Memory load affects visual search processes without influencing search efficiency

Grayden J F Solman, J Allan Cheyne, Daniel Smilek
Vision Research 2011 May 25, 51 (10): 1185-91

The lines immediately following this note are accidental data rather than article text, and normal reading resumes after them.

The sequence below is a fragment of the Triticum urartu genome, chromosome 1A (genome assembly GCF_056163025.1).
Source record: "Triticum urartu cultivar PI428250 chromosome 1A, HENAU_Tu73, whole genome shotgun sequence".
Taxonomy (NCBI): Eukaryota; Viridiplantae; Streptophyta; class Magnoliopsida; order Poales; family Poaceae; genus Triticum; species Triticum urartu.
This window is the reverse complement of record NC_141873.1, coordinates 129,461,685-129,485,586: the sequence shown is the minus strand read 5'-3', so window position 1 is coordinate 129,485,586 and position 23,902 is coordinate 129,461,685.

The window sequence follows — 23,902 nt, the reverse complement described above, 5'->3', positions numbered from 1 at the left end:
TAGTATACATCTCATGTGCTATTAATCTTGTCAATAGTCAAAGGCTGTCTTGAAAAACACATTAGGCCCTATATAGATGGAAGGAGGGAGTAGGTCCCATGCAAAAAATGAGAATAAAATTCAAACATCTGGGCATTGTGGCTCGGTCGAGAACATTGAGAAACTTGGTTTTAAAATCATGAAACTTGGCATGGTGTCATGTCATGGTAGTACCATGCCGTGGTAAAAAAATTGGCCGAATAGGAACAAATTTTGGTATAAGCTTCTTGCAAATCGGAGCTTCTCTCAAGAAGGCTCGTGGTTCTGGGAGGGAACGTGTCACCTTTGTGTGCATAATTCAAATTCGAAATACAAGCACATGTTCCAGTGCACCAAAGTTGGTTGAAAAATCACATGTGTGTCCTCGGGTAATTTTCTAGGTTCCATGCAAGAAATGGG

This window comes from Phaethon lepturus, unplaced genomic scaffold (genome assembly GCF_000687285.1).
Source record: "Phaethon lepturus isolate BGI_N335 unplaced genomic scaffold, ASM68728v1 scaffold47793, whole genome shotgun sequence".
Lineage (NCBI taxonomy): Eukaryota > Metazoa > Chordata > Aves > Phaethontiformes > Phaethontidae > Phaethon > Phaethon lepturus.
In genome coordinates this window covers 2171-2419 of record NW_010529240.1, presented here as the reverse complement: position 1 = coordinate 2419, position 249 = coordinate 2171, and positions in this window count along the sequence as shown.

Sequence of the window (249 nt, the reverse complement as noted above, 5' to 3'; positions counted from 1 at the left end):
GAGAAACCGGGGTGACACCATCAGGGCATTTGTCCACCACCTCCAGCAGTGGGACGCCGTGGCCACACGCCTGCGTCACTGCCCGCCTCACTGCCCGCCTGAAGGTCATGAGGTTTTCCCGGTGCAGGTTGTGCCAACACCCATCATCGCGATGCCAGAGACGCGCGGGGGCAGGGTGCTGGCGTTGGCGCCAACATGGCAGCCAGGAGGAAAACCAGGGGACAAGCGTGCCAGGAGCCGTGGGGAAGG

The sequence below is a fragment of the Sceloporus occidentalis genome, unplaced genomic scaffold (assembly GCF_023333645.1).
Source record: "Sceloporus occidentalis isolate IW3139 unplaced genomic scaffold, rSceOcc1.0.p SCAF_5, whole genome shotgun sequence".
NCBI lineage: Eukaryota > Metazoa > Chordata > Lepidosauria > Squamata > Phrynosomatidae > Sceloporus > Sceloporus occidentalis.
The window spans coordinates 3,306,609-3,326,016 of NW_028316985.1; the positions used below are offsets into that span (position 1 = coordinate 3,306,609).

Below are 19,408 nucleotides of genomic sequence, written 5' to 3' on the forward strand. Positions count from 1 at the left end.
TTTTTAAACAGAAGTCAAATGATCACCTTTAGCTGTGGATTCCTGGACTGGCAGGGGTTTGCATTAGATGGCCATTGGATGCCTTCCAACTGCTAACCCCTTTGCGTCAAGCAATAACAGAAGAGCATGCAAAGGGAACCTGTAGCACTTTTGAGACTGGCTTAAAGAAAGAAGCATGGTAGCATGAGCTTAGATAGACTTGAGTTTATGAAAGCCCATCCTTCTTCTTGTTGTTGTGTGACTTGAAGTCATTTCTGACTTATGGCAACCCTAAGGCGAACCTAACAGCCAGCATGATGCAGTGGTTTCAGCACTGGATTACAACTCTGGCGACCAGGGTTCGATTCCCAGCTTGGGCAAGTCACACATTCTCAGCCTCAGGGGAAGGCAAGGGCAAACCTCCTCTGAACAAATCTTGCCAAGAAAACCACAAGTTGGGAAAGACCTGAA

Participants' eye-movements were monitored while they searched for a target among a varying number of distractors either with or without a concurrent memory load. Consistent with previous findings, adding a memory load slowed response times without affecting search slopes; a finding normally taken to imply that memory load affects pre- and/or post-search processes but not the search process itself. However, when overall response times were decomposed using eye-movement data into pre-search (e.g., initial encoding), search, and post-search (e.g., response selection) phases, analysis revealed that adding a memory load affected all phases, including the search phase. In addition, we report that fixations selected under load were more likely to be distant from search items, and more likely to be close to previously inspected locations. Thus, memory load affects the search process without affecting search slopes. These results challenge standard interpretations of search slopes and main effects in visual search.

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